The Law on Environmental Protection Tax will come into force from January 1, 2012. General Department of Taxation deputy chief Cao Anh Tuan tells VIR how the landmark law will impact on firms and consumers.
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Does the environmental protection tax imposition entail a hike on petroleum prices as well as firms’ input costs?
As estimated, total revenue from environmental protection tax collections in 2012 will come to around VND17 trillion ($809.5 million), with around VND16 trillion ($762 million) coming from petroleum sector.
The revenue from petroleum products’ environmental protection tax collections will not increased compared to existing petroleum fee collection amount since in light of the Resolution on Environmental Protection Tariffs just released by National Assembly’s Standing Committee the fee amount towards petrol and aviation fuel is set at VND1,000 per litre, for diesel oil VND500 per litre, for kerosene, mazut and grease VND300 per litre which are tantamount to current petroleum fee levels.
With a proposed environmental protection tax VND1,000 per/litre of petrol, consumers will have to additionally pay VND100 for the value added tax imposed on environmental protection fee when buying petroleum products. Is that the case?
In the supplemented and amended draft to governmental Decree 123/2008/ND-CP on value added tax implementation the Ministry of Finance has proposed to exclude environmental protection tax when calculating petroleum products’ value added tax and it now awaits the government consideration.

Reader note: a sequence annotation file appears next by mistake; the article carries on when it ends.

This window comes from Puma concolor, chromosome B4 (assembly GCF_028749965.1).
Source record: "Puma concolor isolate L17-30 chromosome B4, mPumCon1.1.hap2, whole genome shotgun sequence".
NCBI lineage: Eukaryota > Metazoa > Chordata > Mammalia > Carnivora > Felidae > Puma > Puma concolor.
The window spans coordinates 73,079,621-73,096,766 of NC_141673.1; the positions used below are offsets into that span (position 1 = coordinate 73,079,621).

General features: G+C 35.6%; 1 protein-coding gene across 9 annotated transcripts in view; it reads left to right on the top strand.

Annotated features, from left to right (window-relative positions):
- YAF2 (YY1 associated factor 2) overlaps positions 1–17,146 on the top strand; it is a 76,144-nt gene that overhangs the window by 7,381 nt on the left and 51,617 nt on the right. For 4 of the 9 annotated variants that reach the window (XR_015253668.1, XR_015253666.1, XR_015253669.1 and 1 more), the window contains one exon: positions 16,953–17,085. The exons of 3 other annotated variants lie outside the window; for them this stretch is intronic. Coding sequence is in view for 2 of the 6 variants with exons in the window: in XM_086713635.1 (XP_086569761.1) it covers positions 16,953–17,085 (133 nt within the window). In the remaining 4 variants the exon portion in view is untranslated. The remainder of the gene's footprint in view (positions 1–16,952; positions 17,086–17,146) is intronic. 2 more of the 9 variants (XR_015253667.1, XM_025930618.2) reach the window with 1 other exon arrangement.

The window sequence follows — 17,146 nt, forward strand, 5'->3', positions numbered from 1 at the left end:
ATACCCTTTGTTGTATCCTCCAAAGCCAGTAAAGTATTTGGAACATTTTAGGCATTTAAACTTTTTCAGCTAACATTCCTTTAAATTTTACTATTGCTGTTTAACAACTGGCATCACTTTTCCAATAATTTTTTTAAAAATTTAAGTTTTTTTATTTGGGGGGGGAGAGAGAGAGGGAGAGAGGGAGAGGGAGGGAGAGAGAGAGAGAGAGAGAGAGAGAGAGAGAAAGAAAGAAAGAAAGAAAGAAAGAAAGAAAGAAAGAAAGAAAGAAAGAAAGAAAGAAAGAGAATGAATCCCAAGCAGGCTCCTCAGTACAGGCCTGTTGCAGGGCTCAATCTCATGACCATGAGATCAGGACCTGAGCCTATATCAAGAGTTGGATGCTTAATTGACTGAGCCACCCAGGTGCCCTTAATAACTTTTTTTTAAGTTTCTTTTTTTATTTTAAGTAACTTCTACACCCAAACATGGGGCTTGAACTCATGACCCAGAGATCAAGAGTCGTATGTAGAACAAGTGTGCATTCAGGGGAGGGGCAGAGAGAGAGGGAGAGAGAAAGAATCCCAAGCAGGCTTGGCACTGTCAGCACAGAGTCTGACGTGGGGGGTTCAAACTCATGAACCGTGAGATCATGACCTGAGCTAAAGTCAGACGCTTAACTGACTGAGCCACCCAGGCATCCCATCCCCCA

Plastic bag usage is also subject to environmental protection tax payment. Will this scale up burdens on consumers?
The Environmental Protection Tax Law works for environmental protection cause and then it bars individuals and organisations from using products which could hurt the environment. The Standing Committee has decided on imposing environmental protection tax rate of VND40,000/kg of plastic bags after it has mulled over all possible implications on firms and people’s lives.
Should there be policies to stimulate production of plastic bag alternatives?
In fact, use of products replacing plastic bags is fairly costly. However, its cost will gradually go down. Under current regulations firms making eco-friendly products are subject to tax breaks. The Ministry of Natural Resources and Environment will soon uncover a list of products on par with environmental protection requirements which are tax free. These products will carry more reasonable price tags in the coming period.